Just recently, I called a patient to tell them that my error had probably resulted in a delay in the diagnosis of their serious medical illness.* As soon as I had realized the error, I had thought and thought about how to broach the topic with them. Finally, late in the day, after everyone else had left the office, I found a reason to dial, and I did.

I sat at my desk trying to explain the issue as factually as I could, without emotion or excuses. But my hand gripped the phone a little extra-firmly, and I know my voice betrayed my anxiety as I stated: “I am so sorry about this.”

Medical errors, which include anything that results in a delay in diagnosis, are exceedingly common. This is a bit of a hot topic right now, and I have an upcoming article for the Harvard Health Blog where I discuss an entirely different patient and error of mine that also resulted in a delay in diagnosis.The topic is timely, as a leading medical journal just published data to suggest that medical error is, essentially, the third leading cause of death in the U.S.

Maybe readers are thinking I’m a doc who makes alot of mistakes. Actually, I’m just one of the few who is willing to discuss them. Folks, the data doesn’t lie: medical errors are rampant.

The day I filed my draft post, NPR published this article about an American surgeon who confessed that decades earlier, he sat on the witness stand in a malpractice case, and lied in order to protect another doctor. This surgeon had had doubts about his colleague’s competence, and had seen harm done. But he got up there and stated for the record that he had never questioned the doctor’s skill. And now, he openly admits that he lied under oath.

Wow. Hard to imagine, right? Well, as he describes, the culture in medicine can create overwhelming pressure to rationalize/ excuse/ hide mistakes. What it boils down to:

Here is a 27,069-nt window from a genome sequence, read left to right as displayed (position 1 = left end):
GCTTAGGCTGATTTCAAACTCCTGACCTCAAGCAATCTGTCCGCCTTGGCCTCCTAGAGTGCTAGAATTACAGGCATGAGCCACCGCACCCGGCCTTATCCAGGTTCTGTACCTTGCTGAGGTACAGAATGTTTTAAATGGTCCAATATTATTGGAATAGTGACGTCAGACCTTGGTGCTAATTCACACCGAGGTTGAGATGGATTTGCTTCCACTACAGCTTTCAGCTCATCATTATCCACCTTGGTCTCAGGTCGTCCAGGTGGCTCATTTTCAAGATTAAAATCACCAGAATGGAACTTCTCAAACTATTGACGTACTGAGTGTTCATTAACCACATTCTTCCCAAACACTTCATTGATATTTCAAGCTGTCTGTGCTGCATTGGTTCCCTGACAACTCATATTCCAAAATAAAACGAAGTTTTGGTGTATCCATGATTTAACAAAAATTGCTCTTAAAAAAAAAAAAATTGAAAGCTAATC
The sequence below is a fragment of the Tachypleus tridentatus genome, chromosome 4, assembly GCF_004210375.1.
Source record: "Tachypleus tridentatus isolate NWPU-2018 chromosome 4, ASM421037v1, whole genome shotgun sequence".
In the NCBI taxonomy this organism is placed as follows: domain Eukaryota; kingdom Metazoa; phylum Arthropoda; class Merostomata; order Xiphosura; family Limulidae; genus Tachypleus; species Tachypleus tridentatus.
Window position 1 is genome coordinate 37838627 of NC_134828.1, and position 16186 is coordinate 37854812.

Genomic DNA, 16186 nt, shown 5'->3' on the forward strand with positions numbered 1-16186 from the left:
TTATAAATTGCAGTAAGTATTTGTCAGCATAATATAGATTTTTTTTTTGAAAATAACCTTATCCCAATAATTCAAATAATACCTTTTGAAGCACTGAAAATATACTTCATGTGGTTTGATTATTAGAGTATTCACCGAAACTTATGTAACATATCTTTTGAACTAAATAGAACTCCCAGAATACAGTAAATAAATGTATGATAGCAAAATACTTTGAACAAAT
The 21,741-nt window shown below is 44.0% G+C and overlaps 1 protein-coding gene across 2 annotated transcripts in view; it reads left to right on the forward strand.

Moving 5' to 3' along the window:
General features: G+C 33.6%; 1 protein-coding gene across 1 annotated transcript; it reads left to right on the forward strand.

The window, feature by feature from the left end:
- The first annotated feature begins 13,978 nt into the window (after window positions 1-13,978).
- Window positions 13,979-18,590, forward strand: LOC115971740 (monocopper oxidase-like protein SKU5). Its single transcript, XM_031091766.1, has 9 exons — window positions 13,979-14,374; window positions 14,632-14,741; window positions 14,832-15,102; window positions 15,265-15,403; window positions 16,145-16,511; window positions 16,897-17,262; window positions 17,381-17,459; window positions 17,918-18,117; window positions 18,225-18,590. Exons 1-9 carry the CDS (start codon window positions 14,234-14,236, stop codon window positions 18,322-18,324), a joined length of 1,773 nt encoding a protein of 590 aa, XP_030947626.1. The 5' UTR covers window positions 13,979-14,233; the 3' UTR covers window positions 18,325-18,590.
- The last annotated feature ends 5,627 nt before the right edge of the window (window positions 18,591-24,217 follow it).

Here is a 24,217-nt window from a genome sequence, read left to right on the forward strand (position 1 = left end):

“Doctors don’t squeal on doctors.”

That is the attitude I often witnessed throughout training. Even now, it is very difficult to discuss a mistake with a colleague. If it’s your mistake, they’ll jump into defensive mode along with you. If it’s their mistake, well, God help you. Either they’ll jump into defensive mode, or they’ll just get pissed off. Bringing up mistakes is considered very poor taste. Because doctors back each other up, right?

That toxic attitude is what makes medical errors so common. It’s inevitable that we will screw up. We should hope to learn from them, and share the lessons, in order to prevent similar errors. But in order to do that, we kind of have to admit we screwed up in the first place.

Awhile back, I wrote a post for the Mothers In Medicine group blog titled I Screwed Up and I’m Sorry and Damn It, I’m Going To Say So Out Loud, which was about medical errors and how I came around to my current policy of: “Admit and discuss everything no matter what”. In all honesty, it feels much, much better to come completely clean on any and every mistake. I can’t fathom how any provider could sit on these kinds of things, much less lie on the witness stand.

I do sense that there is a cultural shift on this, and it may be because the hospital where I work is trying to take the lead. Errors reporting is actually encouraged, and I am hopeful this will become more common.

Meantime, I will continue to use myself as an example.

My patient from above, they were very gracious, and even moved on to other topics. Who knows? They may have second thoughts.

I’ve analyzed what happened and thought of how to prevent it in the future. I’ve been as transparent and straightforward as possible. But my mind and conscience can rest easy.

*This is true, but I can’t get more specific for fear of violating health privacy laws.